Workloads are moving to the cloud
As more processes move from on-premises servers and software to the cloud—research from Spiceworks Ziff Davis found that 50 percent of all business workloads will run in the cloud by 2023—it’s introducing new challenges for IT executives. Moreover, these pain points grow ever-more acute as multi-cloud, hybrid cloud, and mixed technology environments are introduced. Such environments are enormously complex, and the growing demand for cloud resources is adding urgency and unpredictability to the equation, making the continued application of human-facilitated management virtually impossible.
In a 2020 study from Dynatrace, nearly three-quarters of CIOs said, “the growing use of cloud-based native technologies and platforms will lead to more manual effort and time spent ‘keeping the lights on.’” In addition, 63 percent of CIOs reported that their cloud environments have “surpassed human ability to manage.”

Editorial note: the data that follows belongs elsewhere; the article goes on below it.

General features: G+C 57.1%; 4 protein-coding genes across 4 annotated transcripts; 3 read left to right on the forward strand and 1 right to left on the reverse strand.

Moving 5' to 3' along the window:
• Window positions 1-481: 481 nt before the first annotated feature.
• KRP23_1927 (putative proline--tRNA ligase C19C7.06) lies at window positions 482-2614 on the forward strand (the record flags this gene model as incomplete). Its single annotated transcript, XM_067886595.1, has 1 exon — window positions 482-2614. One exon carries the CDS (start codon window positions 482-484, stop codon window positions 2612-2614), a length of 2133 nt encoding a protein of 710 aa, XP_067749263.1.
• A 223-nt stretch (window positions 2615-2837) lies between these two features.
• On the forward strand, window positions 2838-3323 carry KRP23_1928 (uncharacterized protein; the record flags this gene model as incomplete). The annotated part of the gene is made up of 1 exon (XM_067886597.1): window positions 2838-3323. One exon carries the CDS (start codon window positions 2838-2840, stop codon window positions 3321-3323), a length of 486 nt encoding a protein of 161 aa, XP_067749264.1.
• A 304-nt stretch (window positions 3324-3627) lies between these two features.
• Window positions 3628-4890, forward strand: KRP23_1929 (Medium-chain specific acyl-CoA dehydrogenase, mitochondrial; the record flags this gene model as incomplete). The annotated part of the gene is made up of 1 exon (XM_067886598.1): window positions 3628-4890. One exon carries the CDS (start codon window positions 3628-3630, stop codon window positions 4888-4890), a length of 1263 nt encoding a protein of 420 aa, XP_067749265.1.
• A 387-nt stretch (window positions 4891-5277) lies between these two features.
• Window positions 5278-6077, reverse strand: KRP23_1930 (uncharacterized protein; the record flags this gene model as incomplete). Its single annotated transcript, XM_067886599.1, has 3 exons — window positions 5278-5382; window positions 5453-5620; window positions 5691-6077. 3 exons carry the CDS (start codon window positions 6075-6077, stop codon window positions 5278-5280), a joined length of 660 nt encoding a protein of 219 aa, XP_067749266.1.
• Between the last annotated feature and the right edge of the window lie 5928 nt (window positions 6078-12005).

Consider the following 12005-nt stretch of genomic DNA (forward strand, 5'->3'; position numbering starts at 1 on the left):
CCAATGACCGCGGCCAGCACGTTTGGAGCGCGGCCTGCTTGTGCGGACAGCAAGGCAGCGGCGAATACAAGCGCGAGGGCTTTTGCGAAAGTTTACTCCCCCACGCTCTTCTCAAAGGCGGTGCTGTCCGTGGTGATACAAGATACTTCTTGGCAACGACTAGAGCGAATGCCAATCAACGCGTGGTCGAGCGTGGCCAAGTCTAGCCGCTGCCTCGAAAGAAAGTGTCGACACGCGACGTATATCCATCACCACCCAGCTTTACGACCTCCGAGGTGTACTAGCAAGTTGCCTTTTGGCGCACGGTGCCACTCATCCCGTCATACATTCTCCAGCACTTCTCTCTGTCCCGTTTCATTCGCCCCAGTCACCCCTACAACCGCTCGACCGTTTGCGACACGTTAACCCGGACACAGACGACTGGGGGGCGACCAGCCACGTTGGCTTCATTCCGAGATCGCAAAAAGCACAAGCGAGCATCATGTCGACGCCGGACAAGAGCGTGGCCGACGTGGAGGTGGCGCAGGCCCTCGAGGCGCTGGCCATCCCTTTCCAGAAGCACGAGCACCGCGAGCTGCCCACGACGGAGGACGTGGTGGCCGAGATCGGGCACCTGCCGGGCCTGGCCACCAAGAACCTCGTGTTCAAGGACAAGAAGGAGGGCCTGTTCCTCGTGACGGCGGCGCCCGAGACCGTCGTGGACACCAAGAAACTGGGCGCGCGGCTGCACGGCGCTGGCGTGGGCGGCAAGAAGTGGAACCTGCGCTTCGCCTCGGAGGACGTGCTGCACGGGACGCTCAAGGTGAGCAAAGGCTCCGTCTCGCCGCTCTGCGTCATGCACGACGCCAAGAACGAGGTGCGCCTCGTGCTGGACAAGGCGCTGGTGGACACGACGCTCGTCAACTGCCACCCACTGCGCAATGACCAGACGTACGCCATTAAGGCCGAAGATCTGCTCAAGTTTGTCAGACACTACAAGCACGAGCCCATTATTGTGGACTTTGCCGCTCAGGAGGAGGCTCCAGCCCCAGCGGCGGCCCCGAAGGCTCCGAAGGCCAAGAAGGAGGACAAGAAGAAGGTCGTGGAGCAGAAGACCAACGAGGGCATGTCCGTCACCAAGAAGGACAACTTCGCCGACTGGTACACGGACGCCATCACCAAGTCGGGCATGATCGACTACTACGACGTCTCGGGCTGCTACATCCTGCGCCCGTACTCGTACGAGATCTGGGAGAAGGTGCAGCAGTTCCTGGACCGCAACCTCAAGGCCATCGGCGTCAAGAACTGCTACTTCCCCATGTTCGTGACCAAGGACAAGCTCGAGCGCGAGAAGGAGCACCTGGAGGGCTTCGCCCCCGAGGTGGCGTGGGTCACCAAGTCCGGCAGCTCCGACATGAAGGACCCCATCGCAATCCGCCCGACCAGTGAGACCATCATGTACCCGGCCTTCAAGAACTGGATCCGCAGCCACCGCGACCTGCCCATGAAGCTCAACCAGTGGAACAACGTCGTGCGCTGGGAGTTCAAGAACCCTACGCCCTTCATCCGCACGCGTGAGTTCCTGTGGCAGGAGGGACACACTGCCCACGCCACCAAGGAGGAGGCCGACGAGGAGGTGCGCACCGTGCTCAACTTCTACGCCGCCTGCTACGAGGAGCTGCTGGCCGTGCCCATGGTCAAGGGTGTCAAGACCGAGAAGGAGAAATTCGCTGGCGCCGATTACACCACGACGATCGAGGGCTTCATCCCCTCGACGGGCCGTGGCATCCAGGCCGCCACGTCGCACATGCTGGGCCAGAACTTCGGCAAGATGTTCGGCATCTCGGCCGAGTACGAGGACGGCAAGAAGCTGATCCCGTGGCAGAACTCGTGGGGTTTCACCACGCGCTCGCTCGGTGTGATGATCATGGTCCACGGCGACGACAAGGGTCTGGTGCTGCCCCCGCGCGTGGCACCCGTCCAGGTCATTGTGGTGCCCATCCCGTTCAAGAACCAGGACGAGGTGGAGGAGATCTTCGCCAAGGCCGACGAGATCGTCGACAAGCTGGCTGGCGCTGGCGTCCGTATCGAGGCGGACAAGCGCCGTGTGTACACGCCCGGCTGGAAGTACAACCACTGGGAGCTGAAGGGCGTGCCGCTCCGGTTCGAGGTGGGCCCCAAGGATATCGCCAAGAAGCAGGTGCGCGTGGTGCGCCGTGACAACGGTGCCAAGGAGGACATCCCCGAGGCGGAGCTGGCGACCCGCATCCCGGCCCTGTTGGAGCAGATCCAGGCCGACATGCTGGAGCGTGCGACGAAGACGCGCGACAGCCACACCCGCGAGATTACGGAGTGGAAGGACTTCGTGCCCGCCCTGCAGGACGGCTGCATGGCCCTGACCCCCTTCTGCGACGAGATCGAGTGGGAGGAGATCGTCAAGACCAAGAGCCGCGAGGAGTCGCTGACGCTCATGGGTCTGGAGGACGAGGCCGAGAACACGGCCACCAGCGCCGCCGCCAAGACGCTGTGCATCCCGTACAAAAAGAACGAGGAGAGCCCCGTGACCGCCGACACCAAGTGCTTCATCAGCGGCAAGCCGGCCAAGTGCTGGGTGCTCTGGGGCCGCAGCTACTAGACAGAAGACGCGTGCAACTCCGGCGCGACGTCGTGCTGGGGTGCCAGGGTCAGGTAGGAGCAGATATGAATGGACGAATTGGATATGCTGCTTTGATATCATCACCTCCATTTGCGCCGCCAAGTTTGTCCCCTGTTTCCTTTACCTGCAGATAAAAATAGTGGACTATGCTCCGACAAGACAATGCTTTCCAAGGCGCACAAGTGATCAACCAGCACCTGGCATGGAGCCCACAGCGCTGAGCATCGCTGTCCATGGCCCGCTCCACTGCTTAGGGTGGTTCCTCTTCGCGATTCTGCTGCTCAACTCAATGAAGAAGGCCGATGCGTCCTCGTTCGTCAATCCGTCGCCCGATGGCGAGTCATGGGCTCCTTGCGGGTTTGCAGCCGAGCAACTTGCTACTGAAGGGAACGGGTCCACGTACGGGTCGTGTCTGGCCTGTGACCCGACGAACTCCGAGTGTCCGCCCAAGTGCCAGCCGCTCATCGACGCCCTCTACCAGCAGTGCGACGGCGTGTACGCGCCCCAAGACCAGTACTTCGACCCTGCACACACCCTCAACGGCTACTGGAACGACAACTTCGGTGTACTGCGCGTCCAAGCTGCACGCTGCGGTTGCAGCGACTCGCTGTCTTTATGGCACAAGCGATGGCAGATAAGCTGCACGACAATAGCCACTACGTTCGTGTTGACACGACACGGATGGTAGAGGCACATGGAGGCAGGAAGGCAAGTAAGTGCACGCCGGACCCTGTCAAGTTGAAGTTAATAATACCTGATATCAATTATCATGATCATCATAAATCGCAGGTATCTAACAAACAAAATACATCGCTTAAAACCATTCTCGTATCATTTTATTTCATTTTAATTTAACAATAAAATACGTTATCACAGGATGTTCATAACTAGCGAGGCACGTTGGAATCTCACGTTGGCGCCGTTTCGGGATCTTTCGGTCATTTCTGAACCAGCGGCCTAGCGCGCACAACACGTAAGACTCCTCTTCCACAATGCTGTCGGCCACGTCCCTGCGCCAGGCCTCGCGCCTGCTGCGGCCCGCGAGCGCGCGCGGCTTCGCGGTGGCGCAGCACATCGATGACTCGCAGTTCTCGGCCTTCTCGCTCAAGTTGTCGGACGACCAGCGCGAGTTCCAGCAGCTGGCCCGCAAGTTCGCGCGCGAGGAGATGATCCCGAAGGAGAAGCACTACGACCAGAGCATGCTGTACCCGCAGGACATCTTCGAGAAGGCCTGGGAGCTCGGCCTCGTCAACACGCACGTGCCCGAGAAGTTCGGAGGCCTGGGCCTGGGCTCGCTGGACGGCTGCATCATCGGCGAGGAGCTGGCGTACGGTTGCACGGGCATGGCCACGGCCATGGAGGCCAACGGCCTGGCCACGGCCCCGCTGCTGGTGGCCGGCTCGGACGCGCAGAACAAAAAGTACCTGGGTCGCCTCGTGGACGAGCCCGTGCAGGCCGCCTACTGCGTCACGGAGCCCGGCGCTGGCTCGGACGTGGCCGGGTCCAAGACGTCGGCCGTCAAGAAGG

Today’s typical IT tech stack consists of literally hundreds of cloud-based and virtual resources. In such complex environments, it becomes increasingly difficult to ensure systems are properly integrated and able to speak to each other, as well as to manage efficient load balancing and distribution of network traffic across a multitude of servers.
The manual effort involved in such activities is time and resource intensive, frequently resulting in higher error rates, system downtime, and service interruptions. This, in turn, affects both internal and external customers—all of which adds to the ballooning costs of IT.